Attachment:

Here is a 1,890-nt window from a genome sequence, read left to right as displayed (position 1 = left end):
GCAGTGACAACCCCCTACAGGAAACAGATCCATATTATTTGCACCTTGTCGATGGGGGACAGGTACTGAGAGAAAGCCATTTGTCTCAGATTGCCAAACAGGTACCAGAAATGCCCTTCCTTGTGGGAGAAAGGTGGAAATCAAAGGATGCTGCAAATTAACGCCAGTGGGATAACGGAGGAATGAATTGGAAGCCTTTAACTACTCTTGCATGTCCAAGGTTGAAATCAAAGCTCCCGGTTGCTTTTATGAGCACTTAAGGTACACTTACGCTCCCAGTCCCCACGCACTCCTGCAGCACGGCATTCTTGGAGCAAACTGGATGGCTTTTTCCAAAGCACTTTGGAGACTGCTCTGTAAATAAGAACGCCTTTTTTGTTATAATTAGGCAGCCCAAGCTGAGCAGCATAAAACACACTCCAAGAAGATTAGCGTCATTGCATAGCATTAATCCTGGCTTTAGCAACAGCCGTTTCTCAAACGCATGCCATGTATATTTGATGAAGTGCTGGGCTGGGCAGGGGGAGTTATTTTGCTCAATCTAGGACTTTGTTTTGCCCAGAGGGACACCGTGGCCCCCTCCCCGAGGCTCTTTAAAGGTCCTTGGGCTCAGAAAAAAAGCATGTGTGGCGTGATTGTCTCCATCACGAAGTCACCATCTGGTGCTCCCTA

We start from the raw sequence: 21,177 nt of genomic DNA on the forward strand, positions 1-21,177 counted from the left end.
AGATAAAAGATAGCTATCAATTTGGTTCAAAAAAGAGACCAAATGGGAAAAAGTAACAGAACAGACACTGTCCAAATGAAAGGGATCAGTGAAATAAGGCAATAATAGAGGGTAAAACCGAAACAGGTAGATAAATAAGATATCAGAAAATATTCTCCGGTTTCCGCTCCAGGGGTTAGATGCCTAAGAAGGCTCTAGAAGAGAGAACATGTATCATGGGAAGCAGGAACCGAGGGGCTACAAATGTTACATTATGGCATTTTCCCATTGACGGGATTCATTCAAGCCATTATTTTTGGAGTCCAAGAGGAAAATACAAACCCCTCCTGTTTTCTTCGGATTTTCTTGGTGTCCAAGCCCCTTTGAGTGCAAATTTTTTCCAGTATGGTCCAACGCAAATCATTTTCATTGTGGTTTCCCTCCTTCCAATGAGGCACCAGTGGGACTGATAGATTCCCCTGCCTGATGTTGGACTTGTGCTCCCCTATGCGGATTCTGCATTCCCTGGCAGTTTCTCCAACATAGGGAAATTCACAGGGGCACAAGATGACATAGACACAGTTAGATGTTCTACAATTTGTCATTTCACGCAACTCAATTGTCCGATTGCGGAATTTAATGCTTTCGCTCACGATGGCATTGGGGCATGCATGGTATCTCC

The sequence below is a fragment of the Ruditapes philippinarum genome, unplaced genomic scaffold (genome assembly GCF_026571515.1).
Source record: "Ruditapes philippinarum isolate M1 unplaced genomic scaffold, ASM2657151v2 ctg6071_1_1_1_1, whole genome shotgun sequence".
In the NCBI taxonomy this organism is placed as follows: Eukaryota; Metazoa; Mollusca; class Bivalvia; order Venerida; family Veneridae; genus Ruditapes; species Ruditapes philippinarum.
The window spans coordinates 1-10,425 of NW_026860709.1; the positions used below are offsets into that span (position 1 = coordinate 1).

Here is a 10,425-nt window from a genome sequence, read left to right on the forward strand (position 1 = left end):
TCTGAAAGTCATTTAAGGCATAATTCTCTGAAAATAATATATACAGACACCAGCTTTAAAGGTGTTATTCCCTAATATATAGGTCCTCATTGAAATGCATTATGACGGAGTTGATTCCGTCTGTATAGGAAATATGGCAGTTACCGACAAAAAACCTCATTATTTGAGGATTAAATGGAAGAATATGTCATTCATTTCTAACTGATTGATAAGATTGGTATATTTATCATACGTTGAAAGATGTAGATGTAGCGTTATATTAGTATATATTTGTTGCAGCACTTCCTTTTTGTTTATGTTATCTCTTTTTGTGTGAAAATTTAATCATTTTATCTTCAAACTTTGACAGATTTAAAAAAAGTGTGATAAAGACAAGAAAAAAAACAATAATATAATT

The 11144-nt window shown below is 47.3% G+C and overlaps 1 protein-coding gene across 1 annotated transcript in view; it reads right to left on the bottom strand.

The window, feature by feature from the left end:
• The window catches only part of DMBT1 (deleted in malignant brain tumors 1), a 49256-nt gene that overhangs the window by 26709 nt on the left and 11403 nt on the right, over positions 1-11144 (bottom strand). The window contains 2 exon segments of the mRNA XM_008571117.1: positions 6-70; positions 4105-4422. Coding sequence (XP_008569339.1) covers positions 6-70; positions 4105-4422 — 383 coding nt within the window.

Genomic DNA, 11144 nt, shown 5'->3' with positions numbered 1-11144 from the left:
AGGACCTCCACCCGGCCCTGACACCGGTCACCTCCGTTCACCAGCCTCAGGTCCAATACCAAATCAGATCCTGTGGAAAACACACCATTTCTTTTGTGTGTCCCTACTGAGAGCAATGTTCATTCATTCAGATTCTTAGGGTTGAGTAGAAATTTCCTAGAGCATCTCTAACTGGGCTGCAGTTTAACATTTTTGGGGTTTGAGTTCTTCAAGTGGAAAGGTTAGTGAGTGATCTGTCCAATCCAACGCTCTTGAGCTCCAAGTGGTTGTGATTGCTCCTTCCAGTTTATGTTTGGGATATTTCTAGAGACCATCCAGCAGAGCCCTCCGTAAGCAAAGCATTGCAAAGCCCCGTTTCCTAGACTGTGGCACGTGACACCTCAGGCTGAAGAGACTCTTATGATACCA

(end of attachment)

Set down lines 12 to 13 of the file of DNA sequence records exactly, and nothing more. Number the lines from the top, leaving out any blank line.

The window, feature by feature from the left end:
• The window catches only part of DMBT1 (deleted in malignant brain tumors 1), a 49256-nt gene that overhangs the window by 26709 nt on the left and 11403 nt on the right, over positions 1-11144 (bottom strand). The window contains 2 exon segments of the mRNA XM_008571117.1: positions 6-70; positions 4105-4422. Coding sequence (XP_008569339.1) covers positions 6-70; positions 4105-4422 — 383 coding nt within the window.